In a tight economy, your boss may be out the door. What if a peer takes his place instead of you?
Who’s making more money than you? Probably the person you report to. That’s why they’re often let go ahead of the folks below them — folks like you.
To capitalize on this situation, I turn to one of my golden rules: “Know your boss’ boss as well as you know your direct boss.”
When times are tight, high-priced executives become disposable. Their superiors (including owners and board members) conclude they can save money by putting in a “caretaker” boss, perhaps a former subordinate of the person fired. The company gets two jobs done for the price of one.
If you’re the one tapped for promotion, congratulations! But what if you’re not?
What if it is your close friend?
It could be your peer in the next cubicle. Or it may be a friend from another department, or even worse, someone you helped get a job at the company. It could even be a manager you were already friends with but did not report to in the past. Now, under this consolidation, that person may have been given several departments to manage, including yours. So now you are reporting to your friend who never managed your department before.
In today’s dog-eat-dog economic environment, reporting to a friend may not be as easy as it would have been in smoother times. Remember: The closer you are to the top, the closer you usually are to the door. And no one wants to be the next one out.
Here are my bulletproof ground rules for dealing with a friend who just become your boss:
1. Remember that he’s the boss.
Your friend has his own job on the line. “Friendship” is just a word. It’s like the saying “blood is thicker then water.”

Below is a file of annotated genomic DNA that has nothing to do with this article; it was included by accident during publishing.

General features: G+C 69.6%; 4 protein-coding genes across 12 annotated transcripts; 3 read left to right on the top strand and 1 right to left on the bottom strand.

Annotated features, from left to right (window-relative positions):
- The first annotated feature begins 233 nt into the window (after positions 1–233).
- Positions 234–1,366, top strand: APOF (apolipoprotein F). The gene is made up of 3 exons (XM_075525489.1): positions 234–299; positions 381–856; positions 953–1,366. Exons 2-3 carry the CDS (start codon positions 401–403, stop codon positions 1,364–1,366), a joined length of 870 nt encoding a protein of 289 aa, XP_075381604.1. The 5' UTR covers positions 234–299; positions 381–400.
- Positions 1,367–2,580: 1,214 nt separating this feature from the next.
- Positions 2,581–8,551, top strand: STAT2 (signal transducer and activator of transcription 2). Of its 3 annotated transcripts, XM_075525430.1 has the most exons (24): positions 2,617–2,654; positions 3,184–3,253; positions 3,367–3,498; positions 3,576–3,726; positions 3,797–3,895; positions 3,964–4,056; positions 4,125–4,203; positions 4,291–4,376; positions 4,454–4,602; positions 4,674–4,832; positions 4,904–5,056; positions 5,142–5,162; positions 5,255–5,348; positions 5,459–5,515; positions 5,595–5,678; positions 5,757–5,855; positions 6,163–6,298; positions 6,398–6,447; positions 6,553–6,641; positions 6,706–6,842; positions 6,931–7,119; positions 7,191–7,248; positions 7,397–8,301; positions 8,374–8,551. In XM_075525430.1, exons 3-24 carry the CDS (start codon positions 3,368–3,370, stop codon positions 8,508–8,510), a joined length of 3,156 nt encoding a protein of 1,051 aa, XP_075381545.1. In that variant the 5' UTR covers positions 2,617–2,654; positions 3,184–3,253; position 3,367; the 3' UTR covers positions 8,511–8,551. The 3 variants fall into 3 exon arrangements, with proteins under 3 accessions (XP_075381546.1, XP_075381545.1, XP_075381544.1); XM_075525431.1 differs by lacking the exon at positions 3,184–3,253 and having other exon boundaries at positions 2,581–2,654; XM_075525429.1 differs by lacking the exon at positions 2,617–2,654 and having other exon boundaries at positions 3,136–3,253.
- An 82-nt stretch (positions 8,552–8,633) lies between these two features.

2. Don’t flaunt your friendship with your friend.
She may be doing two or more jobs, and she will be counting on your friendship and, more importantly, loyalty. You may not want peers in the same department even to know you have a personal relationship. It can get very sticky.
They will resent it, and it will backfire on both of you. Don’t ask for special favors.
3. Tell him you’re proud of him.
Congratulate him first thing, and let him know that you want to see him shine. Ask what can you do to make his job easier and transition faster.
4. Let your friend, now your boss, “take the lead.”
Wait for her to determine what her priorities are — your friendship or being the boss. After all, she is in the driver’s seat. Your opinion is fine, but she’s now the “new boss,” and she’s calling the shots.
5. Maybe, just maybe, give him a copy of your resume.
This would apply, even if the person who is the new boss were not your friend. Often we are at a company for a long time, and even our boss — new or not — really doesn’t remember our experience. Having an up-to-date resume at all times helps people understand how you have grown. (If you need a leg up consider working with certified resume writing services.) In this case, your friend may know your children’s birthdays and that your mother-in-law is a pain, but he may not know you have two master’s degrees and experience managing a team yourself from a previous job. The resume is subtle and key.
People are still losing jobs. Let’s face, it is easy for employers to find someone, anyone to do your job, for less money today. Even a six-figure job like yours.
Last but not least: Perhaps you’ll notice a change in your friendship; you still need and like your job, but you no longer like your friend as much. Take my advice and stick in there like a good employee.
New friends are far easier to come by today than new jobs. Let me know what you think.